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National Defense > Blog > Posts > Air Force Slashes Spending on Satellite Programs (UPDATED)
Air Force Slashes Spending on Satellite Programs (UPDATED)
By Sandra I. Erwin


A Lockheed Martin Corp. space based infrared missile warning satellite.

The U.S. Air Force is requesting $10.1 billion for space programs in fiscal year 2014. That includes $6.4 billion for research, development and procurement of new satellites, ground equipment and launch services. The remainder covers associated personnel, operations and maintenance of space systems. The 2014 request is slightly higher than the 2013 request of $9.6 billion, although none of these figures reflects mandatory sequester cuts that Congress mandated for the budget year that ends Sept 30.

The Air Force buys and maintains space systems that are used by all branches of the military and U.S. intelligence agencies for missile warning, weather forecasting, global communications and navigation.

The largest programs in the 2014 budget are the evolved expendable launch vehicle, or EELV ($1.8 billion), the space based infrared missile warning satellite, or SBIRS ($964 million), the global positioning system GPS III satellite ($699 million), the advanced extremely high Frequency, or AEHF, military communications satellite ($652 million) and the space situational awareness surveillance satellite ($400 million).

The largest cancellations proposed in the 2014 budget are the space based surveillance follow-on satellite, which would save $500 million, and a precision tracking space system that would yield savings of $1.7 billion. Richard W. McKinney, deputy undersecretary of the Air Force for space programs, told reporters April 15 that these programs are not being terminated, but are being reorganized and delayed by several years. The Air Force also projects it will reduce the cost of two of its most expensive satellite programs, AEHF and SBIRS, by $1.5 billion over the next five years.

Cutbacks in space programs are taking place as the Pentagon scrambles to bring down spending by $41 billion by Sept. 30, which is required by law. The Air Force’s $110 billion budget for 2013 would be trimmed down to $102.8 billion. These mandatory cuts, called sequester, could happen again in 2014 unless the White House and Congress can agree on a budget plan to offset government-wide spending reductions with other deficit-reduction measures.

Sequester could not have come at a worse time for Air Force space programs, said Jamie M. Morin, undersecretary of the Air Force. The service has been struggling for years with soaring satellite and launch-vehicle price tags and it is now beginning to rein in costs. Sequester cuts could undermine the progress achieved so far because it would jeopardize efforts to inject efficiency into satellite manufacturing, Morin said April 15 during a news conference.

AEHF and SBIRS are transitioning from development to production. Air Force officials have spent the past two years negotiating with manufacturer Lockheed Martin Corp. to shift these programs to fixed-price contracts that could save the government up to $1.5 billion over the next five years, Morin said. The Air Force, he added, intends to protect AEHF and SBIRS from the 2013 sequester in order to secure these cost savings.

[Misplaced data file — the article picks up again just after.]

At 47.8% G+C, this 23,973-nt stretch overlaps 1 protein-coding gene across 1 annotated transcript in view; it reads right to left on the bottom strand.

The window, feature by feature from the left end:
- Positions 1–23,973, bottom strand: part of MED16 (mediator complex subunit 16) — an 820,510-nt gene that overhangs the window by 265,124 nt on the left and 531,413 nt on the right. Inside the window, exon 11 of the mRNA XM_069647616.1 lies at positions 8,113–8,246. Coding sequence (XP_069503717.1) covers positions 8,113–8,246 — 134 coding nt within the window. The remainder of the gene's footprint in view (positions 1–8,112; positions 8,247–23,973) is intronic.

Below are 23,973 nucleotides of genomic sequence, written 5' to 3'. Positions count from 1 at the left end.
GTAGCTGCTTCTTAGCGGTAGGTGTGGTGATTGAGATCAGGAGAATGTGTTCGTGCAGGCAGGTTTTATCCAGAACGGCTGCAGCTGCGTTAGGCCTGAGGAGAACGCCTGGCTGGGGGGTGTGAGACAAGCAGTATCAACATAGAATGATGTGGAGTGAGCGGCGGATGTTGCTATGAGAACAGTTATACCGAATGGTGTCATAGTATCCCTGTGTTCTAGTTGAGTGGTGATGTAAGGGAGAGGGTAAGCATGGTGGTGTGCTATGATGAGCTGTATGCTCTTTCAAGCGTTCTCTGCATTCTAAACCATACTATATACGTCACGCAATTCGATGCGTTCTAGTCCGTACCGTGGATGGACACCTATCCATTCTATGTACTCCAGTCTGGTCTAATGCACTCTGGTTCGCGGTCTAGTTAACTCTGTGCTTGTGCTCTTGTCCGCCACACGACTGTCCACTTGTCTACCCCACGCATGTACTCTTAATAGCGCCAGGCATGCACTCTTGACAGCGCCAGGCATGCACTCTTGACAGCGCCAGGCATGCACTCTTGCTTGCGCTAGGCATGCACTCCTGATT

Even though sequester requires across-the-board cuts, Congress has given the Pentagon some leeway to reallocate funding as long as it meets the top line requirement. In the case of these two satellite programs, recent contract negotiations have yielded prices that are lower than what was projected in last year’s budget. “That frees up money to pay the cost of sequester,” Morin said. If these automatic cuts continue in 2014, there will be no more flexibility to do this, he said. “That’s a one-time good deal.” In 2013, he said, “We are going to do everything we can to keep the programs where we got great fixed prices on track.”

A key bargaining chip for the Air Force has been a commitment to buy two satellites at a time, instead of the usual practice of purchasing one per contract. Building a single satellite tends to become a “hobby shop project,” Morin said. Buying two makes the program more stable and efficient, he said. To save money, the Air Force also is courting allied nations to invest in U.S. satellite programs in exchange for future services.

The EELV satellite-launch program — with a budget of $10 billion over the next five years — is being revamped to allow new industry competitors. The current arrangement is a sole-source deal with the United Launch Alliance, a joint venture of Lockheed Martin and The Boeing Co. “We anticipate some new entrants may be able to be certified and compete by 2015,” said McKinney. Among the expected competitors is SpaceX.

Morin said he hopes for a grand budget bargain that will cancel sequester as soon as possible so the Air Force can keep current programs alive and invest in future systems. There will be growing needs for more advanced satellites that can operate in “contested” environments where a potential enemy could disable them, he said. “U.S. military dependence on space is a vulnerability that enemies can exploit. We are doing some serious thinking about how to respond to that,” Morin said. For now, the bigger worry is the budget. “Sequester, if it continues, is clearly going to do serious damage.”

Correction: An earlier version of this post reported incorrect data when comparing FY13 and FY14 budget requests. The FY14 request for investments in space programs is $6.4 billion, compared to $6.3 billion requested in FY13. 

Photo Credit: Lockheed Martin Corp.

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